/Lady in White: Xiomara Cruz Miranda infected with TBC in prison

Lady in White: Xiomara Cruz Miranda infected with TBC in prison

NORTH & SOUTH AMERICA


Xiomara Cruz Miranda

infected with TBC in prison

ISHR: Two “Ladies in White” in jail – 126 political prisoner in jail


Frankfurt am Main / Havana, January 6, 2020 – While many people around the world start the new year full of confidence, regime critics in Cuba are suffering from the regime’s diverse reprisals. The Frankfurt-based International Society for Human Rights (IGFM) is currently monitoring the condition of Xiomara Cruz Miranda, a member of the civil rights organization “Ladies in White”, which has been awarded the Sakharov Prize by the European Parliament. The 58-year-old was infected with tuberculosis in prison and receives insufficient medical care.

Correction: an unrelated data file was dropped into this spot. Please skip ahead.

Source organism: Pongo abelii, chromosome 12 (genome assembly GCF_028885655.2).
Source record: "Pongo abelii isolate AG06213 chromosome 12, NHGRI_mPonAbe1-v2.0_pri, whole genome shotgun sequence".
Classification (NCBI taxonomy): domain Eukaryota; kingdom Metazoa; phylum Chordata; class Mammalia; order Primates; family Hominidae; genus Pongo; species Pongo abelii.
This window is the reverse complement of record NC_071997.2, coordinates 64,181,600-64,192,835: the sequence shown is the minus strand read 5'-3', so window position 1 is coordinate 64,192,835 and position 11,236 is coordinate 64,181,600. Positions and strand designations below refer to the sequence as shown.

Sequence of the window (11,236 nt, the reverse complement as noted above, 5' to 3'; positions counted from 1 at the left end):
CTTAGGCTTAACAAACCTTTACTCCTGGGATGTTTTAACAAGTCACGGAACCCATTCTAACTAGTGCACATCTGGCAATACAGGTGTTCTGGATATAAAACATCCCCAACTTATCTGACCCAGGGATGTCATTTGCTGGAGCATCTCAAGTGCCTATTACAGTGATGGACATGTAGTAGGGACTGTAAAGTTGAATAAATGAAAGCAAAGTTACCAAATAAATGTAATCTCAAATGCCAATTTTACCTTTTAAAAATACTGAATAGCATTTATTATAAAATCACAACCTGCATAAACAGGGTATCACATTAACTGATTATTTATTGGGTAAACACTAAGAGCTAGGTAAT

Two other “Ladies in White”, Martha Sánchez and Aymara Nieto Muñoz, are currently in custody. A wide variety of criminal offenses are assumed. “In truth, however, they were sentenced to four years in prison for their peaceful protests. This is a signal to the world that Cuba will be far from being a free country in 2020, where human rights apply. A total of 126 political prisoners are detained on the island”, said Martin Lessenthin, Speaker of the Board of the ISHR.

Disastrous housing situation